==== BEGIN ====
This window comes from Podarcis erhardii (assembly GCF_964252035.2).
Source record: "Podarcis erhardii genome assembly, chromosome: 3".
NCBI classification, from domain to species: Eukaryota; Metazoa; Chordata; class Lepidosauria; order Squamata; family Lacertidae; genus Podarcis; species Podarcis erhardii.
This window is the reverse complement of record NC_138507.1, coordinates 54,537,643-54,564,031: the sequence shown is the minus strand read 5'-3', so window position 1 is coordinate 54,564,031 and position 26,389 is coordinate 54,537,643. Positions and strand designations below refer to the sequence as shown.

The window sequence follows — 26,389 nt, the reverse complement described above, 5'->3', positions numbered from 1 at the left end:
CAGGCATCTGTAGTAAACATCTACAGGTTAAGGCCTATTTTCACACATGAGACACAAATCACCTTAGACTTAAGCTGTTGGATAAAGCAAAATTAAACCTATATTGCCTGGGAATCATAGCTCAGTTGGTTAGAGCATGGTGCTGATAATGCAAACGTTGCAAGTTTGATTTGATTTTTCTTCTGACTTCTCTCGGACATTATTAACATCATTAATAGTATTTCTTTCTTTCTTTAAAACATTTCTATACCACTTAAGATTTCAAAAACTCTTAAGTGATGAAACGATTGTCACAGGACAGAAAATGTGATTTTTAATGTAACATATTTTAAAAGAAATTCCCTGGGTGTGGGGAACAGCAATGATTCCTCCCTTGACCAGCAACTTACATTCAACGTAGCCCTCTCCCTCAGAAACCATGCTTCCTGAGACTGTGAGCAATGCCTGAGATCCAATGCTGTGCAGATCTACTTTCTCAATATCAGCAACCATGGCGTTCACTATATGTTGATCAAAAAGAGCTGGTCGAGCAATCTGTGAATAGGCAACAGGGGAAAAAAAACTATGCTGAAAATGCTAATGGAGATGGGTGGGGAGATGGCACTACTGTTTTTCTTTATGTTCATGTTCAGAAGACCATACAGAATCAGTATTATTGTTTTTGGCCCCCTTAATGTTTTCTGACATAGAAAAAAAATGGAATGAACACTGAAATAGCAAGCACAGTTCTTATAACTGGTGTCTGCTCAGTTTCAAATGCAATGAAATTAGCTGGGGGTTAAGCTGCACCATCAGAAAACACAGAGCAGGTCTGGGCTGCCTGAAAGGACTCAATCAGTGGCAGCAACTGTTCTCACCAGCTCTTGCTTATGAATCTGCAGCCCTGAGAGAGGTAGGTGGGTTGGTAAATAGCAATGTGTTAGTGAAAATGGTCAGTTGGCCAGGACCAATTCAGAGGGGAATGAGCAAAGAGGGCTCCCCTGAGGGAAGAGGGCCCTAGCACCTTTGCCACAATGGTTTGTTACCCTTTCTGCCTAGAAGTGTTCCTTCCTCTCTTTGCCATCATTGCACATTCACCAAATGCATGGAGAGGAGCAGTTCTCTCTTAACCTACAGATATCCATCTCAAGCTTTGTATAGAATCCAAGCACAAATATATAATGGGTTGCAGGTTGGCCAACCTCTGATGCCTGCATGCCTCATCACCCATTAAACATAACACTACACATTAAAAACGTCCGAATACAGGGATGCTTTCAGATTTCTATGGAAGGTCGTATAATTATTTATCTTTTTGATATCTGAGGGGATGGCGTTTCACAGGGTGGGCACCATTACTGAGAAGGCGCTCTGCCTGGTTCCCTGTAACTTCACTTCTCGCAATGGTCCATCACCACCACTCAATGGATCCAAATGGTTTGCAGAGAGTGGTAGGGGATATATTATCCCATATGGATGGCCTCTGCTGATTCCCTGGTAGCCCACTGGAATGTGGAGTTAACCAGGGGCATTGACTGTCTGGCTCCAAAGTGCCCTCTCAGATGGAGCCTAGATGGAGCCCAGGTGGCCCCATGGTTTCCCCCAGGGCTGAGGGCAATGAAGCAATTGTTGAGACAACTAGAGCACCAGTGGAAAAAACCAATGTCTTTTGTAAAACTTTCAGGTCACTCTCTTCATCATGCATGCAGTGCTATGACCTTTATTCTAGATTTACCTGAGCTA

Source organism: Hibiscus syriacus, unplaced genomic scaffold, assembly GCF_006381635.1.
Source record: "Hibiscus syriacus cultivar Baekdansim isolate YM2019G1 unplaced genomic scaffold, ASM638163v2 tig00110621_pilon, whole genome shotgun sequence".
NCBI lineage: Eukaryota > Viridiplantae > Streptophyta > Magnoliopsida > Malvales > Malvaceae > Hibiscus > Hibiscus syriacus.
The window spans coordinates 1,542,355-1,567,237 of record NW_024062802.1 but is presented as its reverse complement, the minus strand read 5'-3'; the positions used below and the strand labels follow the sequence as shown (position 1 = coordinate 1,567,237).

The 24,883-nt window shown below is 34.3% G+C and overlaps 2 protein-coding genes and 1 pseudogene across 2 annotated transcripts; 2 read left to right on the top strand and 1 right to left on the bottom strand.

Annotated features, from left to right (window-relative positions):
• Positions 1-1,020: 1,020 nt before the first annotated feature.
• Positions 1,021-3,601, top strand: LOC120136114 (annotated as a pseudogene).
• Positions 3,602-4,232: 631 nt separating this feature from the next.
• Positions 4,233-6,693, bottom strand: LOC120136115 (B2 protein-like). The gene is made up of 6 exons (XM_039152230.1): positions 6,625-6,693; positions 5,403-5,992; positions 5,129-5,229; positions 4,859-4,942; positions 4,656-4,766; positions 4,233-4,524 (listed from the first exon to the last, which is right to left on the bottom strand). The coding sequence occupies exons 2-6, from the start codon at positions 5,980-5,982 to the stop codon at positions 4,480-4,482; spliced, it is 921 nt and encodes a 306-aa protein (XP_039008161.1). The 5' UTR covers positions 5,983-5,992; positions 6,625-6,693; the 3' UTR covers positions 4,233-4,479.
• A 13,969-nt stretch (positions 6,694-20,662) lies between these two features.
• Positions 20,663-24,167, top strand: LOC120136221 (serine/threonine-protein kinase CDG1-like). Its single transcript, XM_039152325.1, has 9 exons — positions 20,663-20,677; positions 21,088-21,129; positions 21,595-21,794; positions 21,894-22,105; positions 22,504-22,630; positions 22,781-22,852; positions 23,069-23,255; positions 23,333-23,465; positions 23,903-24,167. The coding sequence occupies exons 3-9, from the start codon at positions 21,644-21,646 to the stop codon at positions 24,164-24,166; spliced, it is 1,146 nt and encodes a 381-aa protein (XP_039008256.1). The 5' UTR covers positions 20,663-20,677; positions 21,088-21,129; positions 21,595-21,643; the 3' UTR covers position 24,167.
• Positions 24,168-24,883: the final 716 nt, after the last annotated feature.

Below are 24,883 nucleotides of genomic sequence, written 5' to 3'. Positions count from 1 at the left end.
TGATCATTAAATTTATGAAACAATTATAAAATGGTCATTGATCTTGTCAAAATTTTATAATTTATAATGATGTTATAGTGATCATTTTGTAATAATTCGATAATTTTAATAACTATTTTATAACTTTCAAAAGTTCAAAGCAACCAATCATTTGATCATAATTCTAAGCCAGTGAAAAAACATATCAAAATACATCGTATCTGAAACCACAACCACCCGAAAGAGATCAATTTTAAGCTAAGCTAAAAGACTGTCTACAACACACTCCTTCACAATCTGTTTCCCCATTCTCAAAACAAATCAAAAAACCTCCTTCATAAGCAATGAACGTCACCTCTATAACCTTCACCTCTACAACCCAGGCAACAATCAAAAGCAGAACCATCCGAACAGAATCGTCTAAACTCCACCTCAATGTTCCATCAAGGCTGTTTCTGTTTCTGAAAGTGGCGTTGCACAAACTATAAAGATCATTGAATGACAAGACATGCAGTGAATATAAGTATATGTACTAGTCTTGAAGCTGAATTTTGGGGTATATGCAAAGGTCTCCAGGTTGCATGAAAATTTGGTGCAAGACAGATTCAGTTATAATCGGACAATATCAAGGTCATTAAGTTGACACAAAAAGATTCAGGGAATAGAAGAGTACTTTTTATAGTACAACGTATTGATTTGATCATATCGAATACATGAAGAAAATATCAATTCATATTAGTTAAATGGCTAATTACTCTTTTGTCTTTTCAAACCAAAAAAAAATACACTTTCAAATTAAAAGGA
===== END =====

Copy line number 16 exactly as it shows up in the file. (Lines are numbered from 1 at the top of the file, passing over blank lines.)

• Positions 4,233-6,693, bottom strand: LOC120136115 (B2 protein-like). The gene is made up of 6 exons (XM_039152230.1): positions 6,625-6,693; positions 5,403-5,992; positions 5,129-5,229; positions 4,859-4,942; positions 4,656-4,766; positions 4,233-4,524 (listed from the first exon to the last, which is right to left on the bottom strand). The coding sequence occupies exons 2-6, from the start codon at positions 5,980-5,982 to the stop codon at positions 4,480-4,482; spliced, it is 921 nt and encodes a 306-aa protein (XP_039008161.1). The 5' UTR covers positions 5,983-5,992; positions 6,625-6,693; the 3' UTR covers positions 4,233-4,479.